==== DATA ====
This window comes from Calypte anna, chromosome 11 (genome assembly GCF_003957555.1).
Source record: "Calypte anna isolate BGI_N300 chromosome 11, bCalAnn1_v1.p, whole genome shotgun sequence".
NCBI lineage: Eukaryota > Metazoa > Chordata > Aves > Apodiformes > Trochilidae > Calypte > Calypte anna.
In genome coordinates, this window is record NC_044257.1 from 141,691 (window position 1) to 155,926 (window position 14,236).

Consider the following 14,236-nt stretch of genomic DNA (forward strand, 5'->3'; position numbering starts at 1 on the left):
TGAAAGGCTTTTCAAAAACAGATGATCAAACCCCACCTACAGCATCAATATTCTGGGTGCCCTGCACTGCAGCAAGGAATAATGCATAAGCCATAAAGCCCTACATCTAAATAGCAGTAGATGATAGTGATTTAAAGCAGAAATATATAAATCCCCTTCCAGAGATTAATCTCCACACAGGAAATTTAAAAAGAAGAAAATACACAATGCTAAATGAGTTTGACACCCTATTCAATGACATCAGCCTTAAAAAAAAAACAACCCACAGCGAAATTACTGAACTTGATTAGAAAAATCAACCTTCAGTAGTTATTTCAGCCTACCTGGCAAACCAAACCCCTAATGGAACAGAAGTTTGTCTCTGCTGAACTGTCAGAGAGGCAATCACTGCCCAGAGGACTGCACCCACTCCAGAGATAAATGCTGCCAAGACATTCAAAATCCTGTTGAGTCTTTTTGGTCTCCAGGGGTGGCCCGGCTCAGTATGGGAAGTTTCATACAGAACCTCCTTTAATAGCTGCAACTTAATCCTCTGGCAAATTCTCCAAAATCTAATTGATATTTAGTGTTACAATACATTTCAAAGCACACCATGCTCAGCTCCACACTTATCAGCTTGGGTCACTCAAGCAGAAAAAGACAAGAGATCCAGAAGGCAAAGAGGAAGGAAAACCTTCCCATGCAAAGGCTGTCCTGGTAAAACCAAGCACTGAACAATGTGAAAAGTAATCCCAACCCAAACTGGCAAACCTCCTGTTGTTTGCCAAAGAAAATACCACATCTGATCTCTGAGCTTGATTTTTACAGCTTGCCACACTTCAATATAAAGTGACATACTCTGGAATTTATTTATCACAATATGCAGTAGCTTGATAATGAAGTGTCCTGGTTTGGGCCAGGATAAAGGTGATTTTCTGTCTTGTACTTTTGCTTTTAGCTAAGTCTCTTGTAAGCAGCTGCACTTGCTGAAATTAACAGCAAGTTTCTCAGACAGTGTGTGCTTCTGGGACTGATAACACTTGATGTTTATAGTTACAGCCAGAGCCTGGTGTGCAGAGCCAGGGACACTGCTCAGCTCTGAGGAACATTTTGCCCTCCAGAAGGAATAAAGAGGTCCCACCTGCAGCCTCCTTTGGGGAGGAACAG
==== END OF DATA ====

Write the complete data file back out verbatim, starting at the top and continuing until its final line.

This window comes from Calypte anna, chromosome 11 (genome assembly GCF_003957555.1).
Source record: "Calypte anna isolate BGI_N300 chromosome 11, bCalAnn1_v1.p, whole genome shotgun sequence".
NCBI lineage: Eukaryota > Metazoa > Chordata > Aves > Apodiformes > Trochilidae > Calypte > Calypte anna.
In genome coordinates, this window is record NC_044257.1 from 141,691 (window position 1) to 155,926 (window position 14,236).

Consider the following 14,236-nt stretch of genomic DNA (forward strand, 5'->3'; position numbering starts at 1 on the left):
TGAAAGGCTTTTCAAAAACAGATGATCAAACCCCACCTACAGCATCAATATTCTGGGTGCCCTGCACTGCAGCAAGGAATAATGCATAAGCCATAAAGCCCTACATCTAAATAGCAGTAGATGATAGTGATTTAAAGCAGAAATATATAAATCCCCTTCCAGAGATTAATCTCCACACAGGAAATTTAAAAAGAAGAAAATACACAATGCTAAATGAGTTTGACACCCTATTCAATGACATCAGCCTTAAAAAAAAAACAACCCACAGCGAAATTACTGAACTTGATTAGAAAAATCAACCTTCAGTAGTTATTTCAGCCTACCTGGCAAACCAAACCCCTAATGGAACAGAAGTTTGTCTCTGCTGAACTGTCAGAGAGGCAATCACTGCCCAGAGGACTGCACCCACTCCAGAGATAAATGCTGCCAAGACATTCAAAATCCTGTTGAGTCTTTTTGGTCTCCAGGGGTGGCCCGGCTCAGTATGGGAAGTTTCATACAGAACCTCCTTTAATAGCTGCAACTTAATCCTCTGGCAAATTCTCCAAAATCTAATTGATATTTAGTGTTACAATACATTTCAAAGCACACCATGCTCAGCTCCACACTTATCAGCTTGGGTCACTCAAGCAGAAAAAGACAAGAGATCCAGAAGGCAAAGAGGAAGGAAAACCTTCCCATGCAAAGGCTGTCCTGGTAAAACCAAGCACTGAACAATGTGAAAAGTAATCCCAACCCAAACTGGCAAACCTCCTGTTGTTTGCCAAAGAAAATACCACATCTGATCTCTGAGCTTGATTTTTACAGCTTGCCACACTTCAATATAAAGTGACATACTCTGGAATTTATTTATCACAATATGCAGTAGCTTGATAATGAAGTGTCCTGGTTTGGGCCAGGATAAAGGTGATTTTCTGTCTTGTACTTTTGCTTTTAGCTAAGTCTCTTGTAAGCAGCTGCACTTGCTGAAATTAACAGCAAGTTTCTCAGACAGTGTGTGCTTCTGGGACTGATAACACTTGATGTTTATAGTTACAGCCAGAGCCTGGTGTGCAGAGCCAGGGACACTGCTCAGCTCTGAGGAACATTTTGCCCTCCAGAAGGAATAAAGAGGTCCCACCTGCAGCCTCCTTTGGGGAGGAACAG